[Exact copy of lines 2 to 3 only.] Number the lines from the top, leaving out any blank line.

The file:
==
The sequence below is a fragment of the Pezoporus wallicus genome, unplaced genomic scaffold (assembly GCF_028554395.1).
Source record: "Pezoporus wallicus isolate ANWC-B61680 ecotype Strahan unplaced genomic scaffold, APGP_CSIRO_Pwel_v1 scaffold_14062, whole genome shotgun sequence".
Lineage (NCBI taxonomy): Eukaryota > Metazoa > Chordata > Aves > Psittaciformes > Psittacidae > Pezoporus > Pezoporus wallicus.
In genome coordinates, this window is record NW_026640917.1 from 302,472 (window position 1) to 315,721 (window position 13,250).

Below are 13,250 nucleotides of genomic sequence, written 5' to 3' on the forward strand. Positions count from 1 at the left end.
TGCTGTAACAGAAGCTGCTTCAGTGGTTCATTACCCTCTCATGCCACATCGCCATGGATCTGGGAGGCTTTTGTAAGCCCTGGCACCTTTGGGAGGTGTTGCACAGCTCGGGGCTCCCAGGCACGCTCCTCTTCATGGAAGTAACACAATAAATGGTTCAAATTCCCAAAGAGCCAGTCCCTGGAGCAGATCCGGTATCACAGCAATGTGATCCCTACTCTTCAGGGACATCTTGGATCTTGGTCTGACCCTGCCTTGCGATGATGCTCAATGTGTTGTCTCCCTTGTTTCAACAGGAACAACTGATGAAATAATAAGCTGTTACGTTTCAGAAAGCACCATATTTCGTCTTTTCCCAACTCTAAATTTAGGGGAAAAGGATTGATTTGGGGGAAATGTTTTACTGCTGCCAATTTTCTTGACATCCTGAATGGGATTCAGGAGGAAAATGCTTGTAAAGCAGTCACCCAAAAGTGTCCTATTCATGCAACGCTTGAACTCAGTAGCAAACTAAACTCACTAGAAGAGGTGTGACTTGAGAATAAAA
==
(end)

Source record: "Pezoporus wallicus isolate ANWC-B61680 ecotype Strahan unplaced genomic scaffold, APGP_CSIRO_Pwel_v1 scaffold_14062, whole genome shotgun sequence".
Lineage (NCBI taxonomy): Eukaryota > Metazoa > Chordata > Aves > Psittaciformes > Psittacidae > Pezoporus > Pezoporus wallicus.